But there is one problem. The majority of people who believe in heaven usually conceive of heaven as a distant place (a good place, but a distant place). The place where good people go to enjoy eternity with God. Even those who identify themselves as faithful followers of Jesus, often think primarily about heaven as someplace else. Another realm. Another dimension. A place we go to. But tonight, I wonder. What if God came to earth not only to bring us to heaven? But what if God came to earth to bring heaven to us? What if the story we hear tonight about a baby born two thousand years ago, in a backwoods village called Bethlehem is actually a story about a transformational moment in history when heaven touches earth?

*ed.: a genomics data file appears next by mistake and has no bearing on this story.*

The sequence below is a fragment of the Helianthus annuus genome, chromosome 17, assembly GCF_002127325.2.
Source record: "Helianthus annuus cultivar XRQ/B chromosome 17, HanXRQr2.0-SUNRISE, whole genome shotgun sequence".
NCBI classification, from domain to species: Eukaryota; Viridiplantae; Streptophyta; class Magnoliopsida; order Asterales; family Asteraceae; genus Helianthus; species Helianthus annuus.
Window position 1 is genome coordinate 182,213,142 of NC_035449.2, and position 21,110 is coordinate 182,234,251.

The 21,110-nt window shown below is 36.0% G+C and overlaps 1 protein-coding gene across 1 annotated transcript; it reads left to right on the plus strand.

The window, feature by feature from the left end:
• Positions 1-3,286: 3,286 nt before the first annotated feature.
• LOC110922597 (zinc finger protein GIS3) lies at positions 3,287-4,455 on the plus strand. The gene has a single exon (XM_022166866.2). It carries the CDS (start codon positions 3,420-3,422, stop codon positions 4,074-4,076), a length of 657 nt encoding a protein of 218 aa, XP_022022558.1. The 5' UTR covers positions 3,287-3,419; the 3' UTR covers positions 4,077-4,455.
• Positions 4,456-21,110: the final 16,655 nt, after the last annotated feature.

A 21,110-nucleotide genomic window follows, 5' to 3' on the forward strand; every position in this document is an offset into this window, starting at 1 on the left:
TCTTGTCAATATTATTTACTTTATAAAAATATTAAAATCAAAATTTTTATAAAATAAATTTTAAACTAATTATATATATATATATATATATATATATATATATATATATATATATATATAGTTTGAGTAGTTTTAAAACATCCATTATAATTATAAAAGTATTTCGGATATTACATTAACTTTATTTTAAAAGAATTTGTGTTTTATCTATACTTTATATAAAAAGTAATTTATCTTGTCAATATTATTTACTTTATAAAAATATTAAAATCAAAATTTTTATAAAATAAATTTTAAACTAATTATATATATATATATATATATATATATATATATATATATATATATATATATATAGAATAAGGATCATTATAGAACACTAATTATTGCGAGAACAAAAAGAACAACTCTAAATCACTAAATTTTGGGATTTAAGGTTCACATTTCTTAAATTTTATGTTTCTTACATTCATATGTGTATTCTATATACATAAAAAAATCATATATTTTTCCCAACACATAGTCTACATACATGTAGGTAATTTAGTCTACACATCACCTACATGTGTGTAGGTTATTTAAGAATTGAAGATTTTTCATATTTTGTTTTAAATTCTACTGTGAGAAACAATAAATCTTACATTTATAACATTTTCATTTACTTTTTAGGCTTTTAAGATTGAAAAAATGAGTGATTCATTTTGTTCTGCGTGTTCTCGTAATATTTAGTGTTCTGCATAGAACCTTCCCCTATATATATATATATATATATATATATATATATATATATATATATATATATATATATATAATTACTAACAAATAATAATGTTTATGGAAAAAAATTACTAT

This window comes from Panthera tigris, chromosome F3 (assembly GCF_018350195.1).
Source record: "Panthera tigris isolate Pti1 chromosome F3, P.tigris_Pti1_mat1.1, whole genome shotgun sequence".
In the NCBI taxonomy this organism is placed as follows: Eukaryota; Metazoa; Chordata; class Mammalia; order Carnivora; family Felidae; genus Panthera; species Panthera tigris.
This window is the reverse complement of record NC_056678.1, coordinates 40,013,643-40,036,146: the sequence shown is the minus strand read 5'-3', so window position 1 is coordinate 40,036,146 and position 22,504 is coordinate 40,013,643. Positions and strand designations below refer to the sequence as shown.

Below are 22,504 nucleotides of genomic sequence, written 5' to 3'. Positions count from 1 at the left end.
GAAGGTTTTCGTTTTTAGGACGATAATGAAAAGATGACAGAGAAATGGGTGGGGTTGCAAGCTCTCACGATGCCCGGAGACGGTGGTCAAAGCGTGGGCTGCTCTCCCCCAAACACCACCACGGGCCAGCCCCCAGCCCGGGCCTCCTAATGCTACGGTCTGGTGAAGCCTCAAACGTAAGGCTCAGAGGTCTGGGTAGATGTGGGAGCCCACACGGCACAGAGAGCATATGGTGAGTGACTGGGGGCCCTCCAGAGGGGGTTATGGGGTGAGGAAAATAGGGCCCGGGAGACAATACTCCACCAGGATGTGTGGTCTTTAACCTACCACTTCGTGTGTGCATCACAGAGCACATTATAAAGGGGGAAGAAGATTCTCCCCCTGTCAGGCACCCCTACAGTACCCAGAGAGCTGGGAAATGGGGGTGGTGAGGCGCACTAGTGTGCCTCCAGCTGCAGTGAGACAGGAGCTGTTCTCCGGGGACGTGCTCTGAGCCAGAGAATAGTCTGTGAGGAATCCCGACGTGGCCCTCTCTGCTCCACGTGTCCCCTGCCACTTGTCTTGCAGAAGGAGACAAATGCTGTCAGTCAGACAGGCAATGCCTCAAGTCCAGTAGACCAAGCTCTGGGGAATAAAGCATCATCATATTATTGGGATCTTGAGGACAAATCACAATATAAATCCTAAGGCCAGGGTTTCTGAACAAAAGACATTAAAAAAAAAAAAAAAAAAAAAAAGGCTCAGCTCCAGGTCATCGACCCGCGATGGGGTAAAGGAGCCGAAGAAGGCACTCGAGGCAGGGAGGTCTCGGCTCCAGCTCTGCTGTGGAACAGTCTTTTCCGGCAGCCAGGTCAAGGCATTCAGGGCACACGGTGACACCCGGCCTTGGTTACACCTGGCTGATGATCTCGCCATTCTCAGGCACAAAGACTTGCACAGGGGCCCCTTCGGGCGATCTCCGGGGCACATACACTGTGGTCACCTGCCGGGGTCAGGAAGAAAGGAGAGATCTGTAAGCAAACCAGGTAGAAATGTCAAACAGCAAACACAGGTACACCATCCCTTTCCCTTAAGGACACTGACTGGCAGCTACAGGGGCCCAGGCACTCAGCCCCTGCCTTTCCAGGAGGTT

Think about this with me for just a moment. Long before Jesus was born, God’s people were waiting, praying, longing for the day when God’s kingdom, God’s vision, God’s dream would be realized for the whole world. They were longing for the day when the knowledge of the glory of God would cover the earth as the waters cover the sea. In so many ways, God’s people were looking and waiting for the day when heaven would come to earth. And then, in the fullness of time, a baby is born. A baby born like any other baby. A baby wrapped in bands of cloth and laid in a manger. A baby crying and longing to cling to his mother. 

But in response to the birth of this baby, the heavens are opened. The glory of God is revealed. Choirs of angels begin to sing. Hymns of praise begin to echo throughout the universe. Salvation has come. Grace has come. Peace has come. Heaven has come to earth.